Monday, 28 February 2011

The Formation of the Pre-Raphaelite Brotherhood

William Holman Hunt
The Pre-Raphaelite Brotherhood was a group of young artists who, in 1847 joined together to resist what they considered to be ‘degenerate tendencies’ in the art of their time. 

Dante Gabriel Rossetti and Holman Hunt shared a studio and through Hunt, Rossetti met Millais and helped to start what they called a " Cycle-graphic Society," for artists to contribute drawings to a portfolio which was sent round for all the rest to criticise.

Reaction to fashionable teaching

This idea was doomed from the start but led to a meeting at Millais's home, where they studied engravings of the frescoes in the Campo Santo at Pisa. They agreed that artists who preceded Raphael had a feeling for ‘earnest work’ which was worth more as an inspiration than the stereotyped painting fashionable in England at the time.

Formation of the Brotherhood

The brotherhood was originally a secret society founded in 1848 by Dante Gabriel Rossetti, William Holman Hunt, and John Everett Millais. Two more artists,  James Collinson and F G Stevens were admitted, as well as a sculptor, Thomas Woolson.   The main aim of their brotherhood was to reform the state of English painting.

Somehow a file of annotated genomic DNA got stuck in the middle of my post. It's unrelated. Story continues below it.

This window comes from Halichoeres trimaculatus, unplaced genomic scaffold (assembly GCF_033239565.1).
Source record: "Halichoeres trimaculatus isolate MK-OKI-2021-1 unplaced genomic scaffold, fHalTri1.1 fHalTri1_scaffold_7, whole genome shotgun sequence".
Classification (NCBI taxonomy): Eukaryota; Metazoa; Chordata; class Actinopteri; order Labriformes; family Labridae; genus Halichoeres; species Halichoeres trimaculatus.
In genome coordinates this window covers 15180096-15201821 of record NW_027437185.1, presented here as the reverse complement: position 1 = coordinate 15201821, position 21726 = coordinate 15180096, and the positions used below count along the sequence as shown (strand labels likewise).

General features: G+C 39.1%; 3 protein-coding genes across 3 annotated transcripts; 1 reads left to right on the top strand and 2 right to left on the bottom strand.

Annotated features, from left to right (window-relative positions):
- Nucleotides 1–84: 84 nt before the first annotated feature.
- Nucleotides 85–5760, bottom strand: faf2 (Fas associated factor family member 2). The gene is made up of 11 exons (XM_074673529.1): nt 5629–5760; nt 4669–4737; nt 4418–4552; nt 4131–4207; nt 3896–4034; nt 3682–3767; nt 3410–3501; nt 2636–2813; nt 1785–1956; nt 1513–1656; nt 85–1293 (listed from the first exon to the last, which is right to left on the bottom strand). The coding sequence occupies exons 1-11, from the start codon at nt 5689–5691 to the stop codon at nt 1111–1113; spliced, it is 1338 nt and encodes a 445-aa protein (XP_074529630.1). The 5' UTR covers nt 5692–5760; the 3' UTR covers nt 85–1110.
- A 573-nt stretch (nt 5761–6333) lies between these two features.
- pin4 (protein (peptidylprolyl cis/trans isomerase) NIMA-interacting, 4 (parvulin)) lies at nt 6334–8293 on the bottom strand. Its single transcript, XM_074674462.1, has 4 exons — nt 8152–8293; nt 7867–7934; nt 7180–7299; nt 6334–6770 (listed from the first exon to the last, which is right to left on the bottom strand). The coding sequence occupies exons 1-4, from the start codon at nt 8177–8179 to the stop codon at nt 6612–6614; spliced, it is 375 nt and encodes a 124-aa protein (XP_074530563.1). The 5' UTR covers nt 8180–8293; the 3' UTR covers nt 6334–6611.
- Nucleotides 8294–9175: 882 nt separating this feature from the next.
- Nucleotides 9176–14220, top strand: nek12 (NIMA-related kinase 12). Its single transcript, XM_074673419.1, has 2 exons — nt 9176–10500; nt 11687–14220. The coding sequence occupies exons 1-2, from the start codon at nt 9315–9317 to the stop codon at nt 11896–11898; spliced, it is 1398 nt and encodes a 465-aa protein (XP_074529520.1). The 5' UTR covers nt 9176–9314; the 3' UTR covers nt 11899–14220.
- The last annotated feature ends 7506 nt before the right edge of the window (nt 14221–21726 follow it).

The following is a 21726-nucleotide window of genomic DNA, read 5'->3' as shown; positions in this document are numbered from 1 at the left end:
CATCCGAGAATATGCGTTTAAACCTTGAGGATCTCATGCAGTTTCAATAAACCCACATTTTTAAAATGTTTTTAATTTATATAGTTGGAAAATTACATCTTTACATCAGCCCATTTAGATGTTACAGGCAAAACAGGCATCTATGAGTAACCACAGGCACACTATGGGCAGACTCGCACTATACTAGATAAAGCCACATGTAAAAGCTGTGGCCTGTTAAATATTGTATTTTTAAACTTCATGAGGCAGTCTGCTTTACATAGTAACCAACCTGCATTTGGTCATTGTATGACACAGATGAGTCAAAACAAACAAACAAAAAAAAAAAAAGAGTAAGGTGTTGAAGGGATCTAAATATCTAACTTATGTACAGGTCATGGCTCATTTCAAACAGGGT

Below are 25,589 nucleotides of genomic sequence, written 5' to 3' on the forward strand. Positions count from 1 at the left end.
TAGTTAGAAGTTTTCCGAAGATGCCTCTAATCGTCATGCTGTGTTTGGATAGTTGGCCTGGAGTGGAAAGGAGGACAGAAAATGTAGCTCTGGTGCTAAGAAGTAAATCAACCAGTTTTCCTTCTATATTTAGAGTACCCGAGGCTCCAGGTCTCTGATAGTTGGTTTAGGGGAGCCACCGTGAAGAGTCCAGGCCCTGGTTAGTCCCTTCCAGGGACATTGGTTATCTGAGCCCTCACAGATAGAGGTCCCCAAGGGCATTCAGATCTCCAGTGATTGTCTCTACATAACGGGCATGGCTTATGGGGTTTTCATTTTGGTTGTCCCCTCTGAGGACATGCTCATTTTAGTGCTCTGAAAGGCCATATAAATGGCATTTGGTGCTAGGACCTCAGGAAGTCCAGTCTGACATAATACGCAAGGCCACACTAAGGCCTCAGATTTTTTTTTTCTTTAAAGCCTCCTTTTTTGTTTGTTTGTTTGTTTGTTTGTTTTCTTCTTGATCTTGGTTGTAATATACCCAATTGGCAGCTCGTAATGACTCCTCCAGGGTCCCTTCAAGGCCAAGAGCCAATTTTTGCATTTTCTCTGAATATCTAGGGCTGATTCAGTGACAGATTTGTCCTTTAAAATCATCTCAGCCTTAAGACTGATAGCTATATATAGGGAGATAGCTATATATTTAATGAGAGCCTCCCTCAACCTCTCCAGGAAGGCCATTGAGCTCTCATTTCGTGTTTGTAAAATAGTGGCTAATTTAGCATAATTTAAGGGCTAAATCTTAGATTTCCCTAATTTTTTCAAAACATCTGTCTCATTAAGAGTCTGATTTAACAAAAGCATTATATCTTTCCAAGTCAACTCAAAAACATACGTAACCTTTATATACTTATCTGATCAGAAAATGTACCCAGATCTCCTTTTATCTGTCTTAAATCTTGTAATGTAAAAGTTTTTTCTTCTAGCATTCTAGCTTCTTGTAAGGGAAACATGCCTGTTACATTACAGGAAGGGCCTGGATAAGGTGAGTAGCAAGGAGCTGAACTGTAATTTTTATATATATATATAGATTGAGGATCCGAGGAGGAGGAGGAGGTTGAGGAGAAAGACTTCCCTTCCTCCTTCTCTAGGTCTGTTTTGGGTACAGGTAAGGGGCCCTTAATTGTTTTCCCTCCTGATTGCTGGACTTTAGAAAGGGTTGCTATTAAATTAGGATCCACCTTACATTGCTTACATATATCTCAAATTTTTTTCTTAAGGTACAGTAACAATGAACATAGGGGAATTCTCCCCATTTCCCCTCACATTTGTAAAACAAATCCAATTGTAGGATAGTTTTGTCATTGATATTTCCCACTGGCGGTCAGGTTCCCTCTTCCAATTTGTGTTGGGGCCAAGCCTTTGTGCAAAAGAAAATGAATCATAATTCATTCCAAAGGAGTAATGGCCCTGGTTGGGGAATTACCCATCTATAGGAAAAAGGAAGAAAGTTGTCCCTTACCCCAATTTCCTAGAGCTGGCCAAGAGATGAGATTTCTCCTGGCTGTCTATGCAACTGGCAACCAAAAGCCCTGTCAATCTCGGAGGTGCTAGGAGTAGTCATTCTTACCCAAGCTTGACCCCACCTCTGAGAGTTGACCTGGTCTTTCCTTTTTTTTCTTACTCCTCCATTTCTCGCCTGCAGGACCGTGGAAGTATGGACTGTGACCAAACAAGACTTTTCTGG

Connection with Raphael

The way this ‘brotherhood’ became connected to the name of Raphael is therefore less about Raphael than it is the history of European art and the teaching of the day, which is summed up in the following passage by Ruskin :

"We begin, in all probability, by telling the youth of  fifteen or sixteen that Nature is full of faults, and that he is to improve her; but that Raphael is perfection, and that the more he copies Raphael the better; that after much copying of Raphael, he is to try what he can do himself in a Raphaelesque, but yet original manner: that is to say, he is to try to do something very clever, all out of his own head, but yet this clever something is to be properly subjected to Raphaelesque rules, is to have a principal light occupying one-seventh of its space, and a principal shadow occupying one-third of the same ; that no two people's heads in the picture are to be turned the same way, and that all the personages represented are to have ideal beauty of the highest order, which ideal beauty consists partly in a Greek outline of nose, partly in proportions expressible in decimal fractions between the lips and chin ; but partly also in that degree of improvement which the youth of sixteen is to bestow upon God's work in general."

Tuesday, 22 February 2011

Dante Gabriel Rossetti: 'La Donna Della Finestra'

Love's pallor and the semblance of deep ruth
Were never yet shown forth so perfectly
In any lady's face, chancing to see
Grief's miserable countenance uncouth,
As in thine, lady, they have sprung to soothe,
When in mine anguish thou hast lookd on me;
Until sometimes it seems as if, through thee,
My heart might almost wander from its truth.